Sunday Questions From Dorothea

Dorothea, our collaborator from Bloomington 2036, has sent a video message every day now for the past 3 days. Another showed up this morning. There appears to be a small glitch in the video, but you should be able to make out what she is saying:

She seems to be asking two big questions of us about our proposed plans for nudging the future of Bloomington in a positive direction:

  1. What resources are needed to sustain your plan for 25 years?
  2. How do you match your passion to what others need from you?

A few thoughts…

Resources and Sustaining Plans

As individuals, as groups, cities and even as countries, we humans are pretty good at coming up with ideas, but not always great at carrying those ideas to fruition. In some cases it is due to a lack of planning ahead to allocate financial, time, physical or other types of resources. In other cases it is because we have difficulty foregoing short-term benefits for longer term ones–something studied in the Stanford Marshmallow Experiment, which tested children’s abilities to avoid eating one marshmallow for a period of time in order to get a second marshmallow later. ┬áThere are many things that help us to do this better, like creating collective rules and norms to guide behavior, maintaining stronger shared visions for how our actions today affect tomorrow’s future, and creating trust between people who are working toward common goals.

What sort of things do you think we can do in Bloomington today to ensure that our plans for tomorrow are sustained long enough to have the desired effect? Related to this, what can we also do to make sure we don’t sustain efforts that are not having the desired effect?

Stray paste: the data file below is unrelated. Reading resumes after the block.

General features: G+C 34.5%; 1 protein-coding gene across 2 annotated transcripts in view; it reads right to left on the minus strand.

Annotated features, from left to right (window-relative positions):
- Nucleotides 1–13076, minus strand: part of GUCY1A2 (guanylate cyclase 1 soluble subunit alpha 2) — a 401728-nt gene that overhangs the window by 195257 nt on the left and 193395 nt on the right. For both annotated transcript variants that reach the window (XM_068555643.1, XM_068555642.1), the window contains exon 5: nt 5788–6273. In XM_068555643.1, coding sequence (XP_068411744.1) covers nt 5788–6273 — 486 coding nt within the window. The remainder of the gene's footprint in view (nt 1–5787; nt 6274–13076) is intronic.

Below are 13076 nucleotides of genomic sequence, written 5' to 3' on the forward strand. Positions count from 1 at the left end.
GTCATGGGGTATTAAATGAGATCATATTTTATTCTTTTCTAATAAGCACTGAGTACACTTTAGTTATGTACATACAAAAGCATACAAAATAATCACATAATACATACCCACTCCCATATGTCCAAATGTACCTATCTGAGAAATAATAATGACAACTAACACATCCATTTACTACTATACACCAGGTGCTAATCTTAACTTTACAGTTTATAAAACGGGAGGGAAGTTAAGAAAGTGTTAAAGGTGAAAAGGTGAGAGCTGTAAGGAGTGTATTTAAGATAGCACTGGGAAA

Matching Passions

Matching our passions and skills to what other people need in a situation is not easy. It requires a great deal of self-knowledge and other-knowledge. First i have to know what I am passionate about or what skills i possess. I then have to know what others really need. There are many ways of knowing. For the last hundred years (at least), we have privileged more scientific ways of knowing, which focus on observable evidence. To scientifically know my passions, i might look to an expert to study my patterns of behavior, administer personality tests, skill assessments. To know other people’s needs, i might look at statistical accounts of current needs in my community. But there are other (and i would suggest equally important) ways of knowing myself and others, like self-reflection, community engagement, artistic expression, etc.

What are some of the different practical ways that we can consistently match people’s passions and skills with the needs of others in Bloomington in the next 25 years?

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About christian briggs

Co-founder of SociaLens and PhD student. Former New Englander and Hoosier wanna-be.
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